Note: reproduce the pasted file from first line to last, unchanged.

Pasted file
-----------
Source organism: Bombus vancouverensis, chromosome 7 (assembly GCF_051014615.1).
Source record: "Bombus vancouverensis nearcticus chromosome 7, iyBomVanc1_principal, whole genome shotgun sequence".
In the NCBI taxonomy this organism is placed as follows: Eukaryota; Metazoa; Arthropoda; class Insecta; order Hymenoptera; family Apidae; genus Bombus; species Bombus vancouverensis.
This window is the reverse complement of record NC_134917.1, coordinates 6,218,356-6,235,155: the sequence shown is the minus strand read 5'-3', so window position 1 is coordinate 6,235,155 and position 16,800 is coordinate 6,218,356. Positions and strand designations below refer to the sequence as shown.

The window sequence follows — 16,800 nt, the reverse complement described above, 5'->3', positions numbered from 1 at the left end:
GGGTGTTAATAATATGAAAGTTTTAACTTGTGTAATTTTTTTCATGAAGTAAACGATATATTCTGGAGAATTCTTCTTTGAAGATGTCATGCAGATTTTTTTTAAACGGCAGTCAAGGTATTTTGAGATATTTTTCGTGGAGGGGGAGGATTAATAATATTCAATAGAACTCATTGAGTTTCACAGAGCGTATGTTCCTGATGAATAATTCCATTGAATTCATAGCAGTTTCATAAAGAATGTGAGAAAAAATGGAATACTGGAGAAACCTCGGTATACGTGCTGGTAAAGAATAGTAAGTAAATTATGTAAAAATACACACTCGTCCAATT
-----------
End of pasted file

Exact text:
Source organism: Bombus vancouverensis, chromosome 7 (assembly GCF_051014615.1).
Source record: "Bombus vancouverensis nearcticus chromosome 7, iyBomVanc1_principal, whole genome shotgun sequence".
In the NCBI taxonomy this organism is placed as follows: Eukaryota; Metazoa; Arthropoda; class Insecta; order Hymenoptera; family Apidae; genus Bombus; species Bombus vancouverensis.
This window is the reverse complement of record NC_134917.1, coordinates 6,218,356-6,235,155: the sequence shown is the minus strand read 5'-3', so window position 1 is coordinate 6,235,155 and position 16,800 is coordinate 6,218,356. Positions and strand designations below refer to the sequence as shown.

The window sequence follows — 16,800 nt, the reverse complement described above, 5'->3', positions numbered from 1 at the left end:
GGGTGTTAATAATATGAAAGTTTTAACTTGTGTAATTTTTTTCATGAAGTAAACGATATATTCTGGAGAATTCTTCTTTGAAGATGTCATGCAGATTTTTTTTAAACGGCAGTCAAGGTATTTTGAGATATTTTTCGTGGAGGGGGAGGATTAATAATATTCAATAGAACTCATTGAGTTTCACAGAGCGTATGTTCCTGATGAATAATTCCATTGAATTCATAGCAGTTTCATAAAGAATGTGAGAAAAAATGGAATACTGGAGAAACCTCGGTATACGTGCTGGTAAAGAATAGTAAGTAAATTATGTAAAAATACACACTCGTCCAATT